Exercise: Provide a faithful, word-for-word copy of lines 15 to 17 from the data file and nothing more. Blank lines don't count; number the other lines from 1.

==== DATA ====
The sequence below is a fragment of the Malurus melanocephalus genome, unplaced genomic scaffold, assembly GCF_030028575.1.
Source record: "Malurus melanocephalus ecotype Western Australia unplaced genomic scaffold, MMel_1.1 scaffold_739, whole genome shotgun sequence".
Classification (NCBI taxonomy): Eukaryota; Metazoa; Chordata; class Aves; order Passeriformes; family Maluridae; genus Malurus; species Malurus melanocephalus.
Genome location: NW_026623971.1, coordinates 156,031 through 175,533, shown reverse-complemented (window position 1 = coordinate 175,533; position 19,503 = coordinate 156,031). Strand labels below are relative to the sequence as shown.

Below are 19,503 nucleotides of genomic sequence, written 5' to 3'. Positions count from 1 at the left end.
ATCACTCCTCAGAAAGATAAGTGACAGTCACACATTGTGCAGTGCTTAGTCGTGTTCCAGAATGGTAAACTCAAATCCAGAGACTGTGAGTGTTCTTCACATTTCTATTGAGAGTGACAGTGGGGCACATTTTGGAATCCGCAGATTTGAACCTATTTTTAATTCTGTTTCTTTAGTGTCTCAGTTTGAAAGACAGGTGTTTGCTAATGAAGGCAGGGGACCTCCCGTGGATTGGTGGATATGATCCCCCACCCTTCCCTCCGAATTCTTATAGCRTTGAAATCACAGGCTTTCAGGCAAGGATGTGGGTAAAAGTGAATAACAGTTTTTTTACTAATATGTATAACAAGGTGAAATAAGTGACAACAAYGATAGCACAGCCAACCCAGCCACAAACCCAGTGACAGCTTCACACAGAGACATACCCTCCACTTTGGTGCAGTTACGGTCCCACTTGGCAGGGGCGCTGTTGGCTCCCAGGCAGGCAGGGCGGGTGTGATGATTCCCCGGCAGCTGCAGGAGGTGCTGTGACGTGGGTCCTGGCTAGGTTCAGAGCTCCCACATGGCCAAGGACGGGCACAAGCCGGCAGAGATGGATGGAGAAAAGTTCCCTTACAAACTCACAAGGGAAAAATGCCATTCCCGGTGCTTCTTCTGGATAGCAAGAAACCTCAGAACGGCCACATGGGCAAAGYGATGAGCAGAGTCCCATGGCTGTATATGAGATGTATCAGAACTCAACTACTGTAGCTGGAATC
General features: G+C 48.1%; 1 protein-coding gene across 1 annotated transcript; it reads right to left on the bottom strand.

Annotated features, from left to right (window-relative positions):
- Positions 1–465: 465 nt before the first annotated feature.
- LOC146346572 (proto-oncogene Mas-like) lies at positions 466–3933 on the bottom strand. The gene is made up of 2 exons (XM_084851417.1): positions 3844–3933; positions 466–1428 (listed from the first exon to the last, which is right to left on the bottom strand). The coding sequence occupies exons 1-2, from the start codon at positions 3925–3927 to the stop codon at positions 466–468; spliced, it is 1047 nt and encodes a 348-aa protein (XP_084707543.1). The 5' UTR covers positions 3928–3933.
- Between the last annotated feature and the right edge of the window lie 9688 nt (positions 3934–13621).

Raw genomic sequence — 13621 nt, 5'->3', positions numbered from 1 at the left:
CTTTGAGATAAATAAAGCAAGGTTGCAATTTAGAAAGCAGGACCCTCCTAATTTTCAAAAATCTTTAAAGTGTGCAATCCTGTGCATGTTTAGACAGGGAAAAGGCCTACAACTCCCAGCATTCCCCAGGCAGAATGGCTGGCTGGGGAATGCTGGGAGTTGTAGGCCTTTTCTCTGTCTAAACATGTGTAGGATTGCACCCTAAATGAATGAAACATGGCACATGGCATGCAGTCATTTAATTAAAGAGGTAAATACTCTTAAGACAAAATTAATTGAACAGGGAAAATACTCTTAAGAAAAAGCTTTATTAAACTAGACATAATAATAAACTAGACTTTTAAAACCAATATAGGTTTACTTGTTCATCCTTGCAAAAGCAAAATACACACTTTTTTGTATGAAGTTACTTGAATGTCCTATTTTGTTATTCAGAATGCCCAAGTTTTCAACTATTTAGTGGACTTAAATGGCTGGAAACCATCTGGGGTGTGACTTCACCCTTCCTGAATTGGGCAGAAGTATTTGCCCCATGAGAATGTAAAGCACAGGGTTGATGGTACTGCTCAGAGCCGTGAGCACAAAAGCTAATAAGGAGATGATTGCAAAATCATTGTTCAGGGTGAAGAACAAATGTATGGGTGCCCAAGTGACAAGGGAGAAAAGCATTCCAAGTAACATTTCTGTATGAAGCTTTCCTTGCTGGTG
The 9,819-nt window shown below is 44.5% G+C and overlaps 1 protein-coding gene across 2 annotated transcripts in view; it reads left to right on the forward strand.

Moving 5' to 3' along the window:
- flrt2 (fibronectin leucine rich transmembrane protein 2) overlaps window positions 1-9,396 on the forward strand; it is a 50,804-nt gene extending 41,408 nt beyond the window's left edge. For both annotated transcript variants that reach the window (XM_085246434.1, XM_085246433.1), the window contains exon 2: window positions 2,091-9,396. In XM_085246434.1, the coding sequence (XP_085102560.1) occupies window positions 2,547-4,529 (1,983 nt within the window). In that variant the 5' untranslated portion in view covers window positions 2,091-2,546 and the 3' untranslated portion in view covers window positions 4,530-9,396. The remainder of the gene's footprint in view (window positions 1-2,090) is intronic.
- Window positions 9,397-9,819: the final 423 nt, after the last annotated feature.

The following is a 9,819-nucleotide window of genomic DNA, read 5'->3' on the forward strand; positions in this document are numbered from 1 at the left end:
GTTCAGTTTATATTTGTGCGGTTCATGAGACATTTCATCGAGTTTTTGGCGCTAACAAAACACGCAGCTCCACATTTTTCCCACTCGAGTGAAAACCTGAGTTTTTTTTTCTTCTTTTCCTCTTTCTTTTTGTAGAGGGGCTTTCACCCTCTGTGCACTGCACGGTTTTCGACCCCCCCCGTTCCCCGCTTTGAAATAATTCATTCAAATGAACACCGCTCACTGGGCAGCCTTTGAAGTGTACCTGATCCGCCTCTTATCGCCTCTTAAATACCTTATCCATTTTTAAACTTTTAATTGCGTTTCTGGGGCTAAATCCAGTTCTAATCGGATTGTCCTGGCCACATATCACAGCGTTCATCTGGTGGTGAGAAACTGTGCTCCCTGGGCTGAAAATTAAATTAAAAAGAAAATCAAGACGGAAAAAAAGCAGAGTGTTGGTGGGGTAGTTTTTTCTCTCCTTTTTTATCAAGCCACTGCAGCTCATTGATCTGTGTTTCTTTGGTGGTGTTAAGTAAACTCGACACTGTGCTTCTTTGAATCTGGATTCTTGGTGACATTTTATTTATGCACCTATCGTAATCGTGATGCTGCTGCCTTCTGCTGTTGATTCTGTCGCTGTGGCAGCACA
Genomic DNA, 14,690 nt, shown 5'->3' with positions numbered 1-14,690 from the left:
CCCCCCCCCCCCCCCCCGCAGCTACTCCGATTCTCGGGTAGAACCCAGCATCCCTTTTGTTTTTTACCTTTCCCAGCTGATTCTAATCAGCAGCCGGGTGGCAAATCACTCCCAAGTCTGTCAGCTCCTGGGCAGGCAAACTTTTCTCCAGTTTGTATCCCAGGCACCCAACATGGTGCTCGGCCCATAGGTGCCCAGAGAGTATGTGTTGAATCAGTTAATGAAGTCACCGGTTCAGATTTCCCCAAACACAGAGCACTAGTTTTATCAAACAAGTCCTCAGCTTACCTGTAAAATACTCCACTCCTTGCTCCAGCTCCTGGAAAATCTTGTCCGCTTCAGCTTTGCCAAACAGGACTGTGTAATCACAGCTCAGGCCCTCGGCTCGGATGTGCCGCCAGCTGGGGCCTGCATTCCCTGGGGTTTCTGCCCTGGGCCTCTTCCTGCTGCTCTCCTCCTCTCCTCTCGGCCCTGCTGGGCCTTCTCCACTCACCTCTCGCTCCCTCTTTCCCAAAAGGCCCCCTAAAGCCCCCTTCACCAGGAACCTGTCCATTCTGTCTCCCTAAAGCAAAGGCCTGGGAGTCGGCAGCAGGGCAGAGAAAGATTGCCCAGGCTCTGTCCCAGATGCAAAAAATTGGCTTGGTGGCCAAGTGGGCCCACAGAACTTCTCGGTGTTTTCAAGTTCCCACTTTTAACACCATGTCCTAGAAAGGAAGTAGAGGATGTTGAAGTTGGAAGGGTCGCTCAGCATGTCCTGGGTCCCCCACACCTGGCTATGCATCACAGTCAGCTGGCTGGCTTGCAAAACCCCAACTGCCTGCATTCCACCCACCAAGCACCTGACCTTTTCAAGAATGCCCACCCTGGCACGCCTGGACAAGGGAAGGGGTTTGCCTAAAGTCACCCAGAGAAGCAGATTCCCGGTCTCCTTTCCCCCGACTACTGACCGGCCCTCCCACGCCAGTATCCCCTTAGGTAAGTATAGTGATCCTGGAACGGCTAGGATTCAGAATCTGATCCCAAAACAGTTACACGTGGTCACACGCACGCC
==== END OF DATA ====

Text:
Moving 5' to 3' along the window:
- flrt2 (fibronectin leucine rich transmembrane protein 2) overlaps window positions 1-9,396 on the forward strand; it is a 50,804-nt gene extending 41,408 nt beyond the window's left edge. For both annotated transcript variants that reach the window (XM_085246434.1, XM_085246433.1), the window contains exon 2: window positions 2,091-9,396. In XM_085246434.1, the coding sequence (XP_085102560.1) occupies window positions 2,547-4,529 (1,983 nt within the window). In that variant the 5' untranslated portion in view covers window positions 2,091-2,546 and the 3' untranslated portion in view covers window positions 4,530-9,396. The remainder of the gene's footprint in view (window positions 1-2,090) is intronic.
- Window positions 9,397-9,819: the final 423 nt, after the last annotated feature.